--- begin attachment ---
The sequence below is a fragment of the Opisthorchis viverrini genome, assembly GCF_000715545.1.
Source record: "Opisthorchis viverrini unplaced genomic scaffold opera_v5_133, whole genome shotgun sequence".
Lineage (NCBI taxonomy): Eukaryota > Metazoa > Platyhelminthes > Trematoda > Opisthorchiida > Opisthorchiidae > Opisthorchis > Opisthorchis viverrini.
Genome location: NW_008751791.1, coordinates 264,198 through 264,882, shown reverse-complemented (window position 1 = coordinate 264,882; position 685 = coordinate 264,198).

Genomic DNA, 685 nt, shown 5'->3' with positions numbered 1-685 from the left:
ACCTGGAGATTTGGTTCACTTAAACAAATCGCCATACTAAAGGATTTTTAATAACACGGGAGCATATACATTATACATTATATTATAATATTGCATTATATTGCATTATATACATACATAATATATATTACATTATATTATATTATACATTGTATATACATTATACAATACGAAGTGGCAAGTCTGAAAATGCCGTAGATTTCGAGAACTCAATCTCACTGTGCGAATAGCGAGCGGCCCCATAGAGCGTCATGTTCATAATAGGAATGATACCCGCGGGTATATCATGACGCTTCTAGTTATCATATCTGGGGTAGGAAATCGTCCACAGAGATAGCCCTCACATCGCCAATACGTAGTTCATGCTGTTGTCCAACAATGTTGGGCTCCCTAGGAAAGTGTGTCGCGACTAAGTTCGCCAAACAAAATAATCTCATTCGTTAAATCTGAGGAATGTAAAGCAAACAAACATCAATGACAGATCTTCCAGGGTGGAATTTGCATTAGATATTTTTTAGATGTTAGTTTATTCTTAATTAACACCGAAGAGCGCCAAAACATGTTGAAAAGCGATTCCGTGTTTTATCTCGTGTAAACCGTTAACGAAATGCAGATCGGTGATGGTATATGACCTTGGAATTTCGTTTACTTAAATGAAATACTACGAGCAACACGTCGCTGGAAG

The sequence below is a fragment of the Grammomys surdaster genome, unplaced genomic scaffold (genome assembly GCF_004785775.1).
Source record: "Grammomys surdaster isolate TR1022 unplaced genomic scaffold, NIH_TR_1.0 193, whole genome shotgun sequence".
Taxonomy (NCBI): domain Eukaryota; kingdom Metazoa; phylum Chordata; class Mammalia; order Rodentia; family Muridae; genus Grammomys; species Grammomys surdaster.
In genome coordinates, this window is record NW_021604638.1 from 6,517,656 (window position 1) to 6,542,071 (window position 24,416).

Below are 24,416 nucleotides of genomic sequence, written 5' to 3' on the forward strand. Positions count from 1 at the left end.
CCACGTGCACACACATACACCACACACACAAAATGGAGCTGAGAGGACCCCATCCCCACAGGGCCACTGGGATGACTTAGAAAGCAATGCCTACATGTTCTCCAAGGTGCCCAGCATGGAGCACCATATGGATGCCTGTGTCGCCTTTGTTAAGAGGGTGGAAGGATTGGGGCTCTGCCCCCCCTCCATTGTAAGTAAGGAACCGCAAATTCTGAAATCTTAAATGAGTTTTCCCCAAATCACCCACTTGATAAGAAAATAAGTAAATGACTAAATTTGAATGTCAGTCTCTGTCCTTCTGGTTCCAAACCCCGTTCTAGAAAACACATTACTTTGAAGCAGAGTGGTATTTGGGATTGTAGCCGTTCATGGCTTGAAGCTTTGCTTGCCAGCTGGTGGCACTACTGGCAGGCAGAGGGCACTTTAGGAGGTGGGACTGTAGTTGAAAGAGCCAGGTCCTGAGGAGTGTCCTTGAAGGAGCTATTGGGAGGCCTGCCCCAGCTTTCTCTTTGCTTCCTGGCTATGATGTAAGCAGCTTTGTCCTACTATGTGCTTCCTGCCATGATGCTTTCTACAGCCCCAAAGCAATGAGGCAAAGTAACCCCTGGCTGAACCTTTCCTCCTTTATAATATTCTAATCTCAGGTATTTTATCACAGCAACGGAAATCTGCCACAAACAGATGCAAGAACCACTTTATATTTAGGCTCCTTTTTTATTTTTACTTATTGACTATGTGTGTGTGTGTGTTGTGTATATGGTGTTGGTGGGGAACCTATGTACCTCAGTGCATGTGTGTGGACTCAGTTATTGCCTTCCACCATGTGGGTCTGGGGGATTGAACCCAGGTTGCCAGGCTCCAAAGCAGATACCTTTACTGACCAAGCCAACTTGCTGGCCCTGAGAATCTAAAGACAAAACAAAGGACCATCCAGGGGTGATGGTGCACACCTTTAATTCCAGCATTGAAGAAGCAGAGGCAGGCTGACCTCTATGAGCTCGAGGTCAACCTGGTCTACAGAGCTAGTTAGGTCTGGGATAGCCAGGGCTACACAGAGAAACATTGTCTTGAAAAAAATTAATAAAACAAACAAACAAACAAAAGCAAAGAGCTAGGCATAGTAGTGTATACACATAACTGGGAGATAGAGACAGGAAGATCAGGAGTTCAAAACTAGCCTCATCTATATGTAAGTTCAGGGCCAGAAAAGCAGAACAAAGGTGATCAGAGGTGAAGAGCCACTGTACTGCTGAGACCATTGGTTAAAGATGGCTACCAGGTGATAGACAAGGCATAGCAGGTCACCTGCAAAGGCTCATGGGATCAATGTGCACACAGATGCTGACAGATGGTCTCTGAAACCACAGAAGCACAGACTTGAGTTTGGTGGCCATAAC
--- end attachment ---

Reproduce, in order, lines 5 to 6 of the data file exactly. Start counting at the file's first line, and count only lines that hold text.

Genomic DNA, 685 nt, shown 5'->3' with positions numbered 1-685 from the left:
ACCTGGAGATTTGGTTCACTTAAACAAATCGCCATACTAAAGGATTTTTAATAACACGGGAGCATATACATTATACATTATATTATAATATTGCATTATATTGCATTATATACATACATAATATATATTACATTATATTATATTATACATTGTATATACATTATACAATACGAAGTGGCAAGTCTGAAAATGCCGTAGATTTCGAGAACTCAATCTCACTGTGCGAATAGCGAGCGGCCCCATAGAGCGTCATGTTCATAATAGGAATGATACCCGCGGGTATATCATGACGCTTCTAGTTATCATATCTGGGGTAGGAAATCGTCCACAGAGATAGCCCTCACATCGCCAATACGTAGTTCATGCTGTTGTCCAACAATGTTGGGCTCCCTAGGAAAGTGTGTCGCGACTAAGTTCGCCAAACAAAATAATCTCATTCGTTAAATCTGAGGAATGTAAAGCAAACAAACATCAATGACAGATCTTCCAGGGTGGAATTTGCATTAGATATTTTTTAGATGTTAGTTTATTCTTAATTAACACCGAAGAGCGCCAAAACATGTTGAAAAGCGATTCCGTGTTTTATCTCGTGTAAACCGTTAACGAAATGCAGATCGGTGATGGTATATGACCTTGGAATTTCGTTTACTTAAATGAAATACTACGAGCAACACGTCGCTGGAAG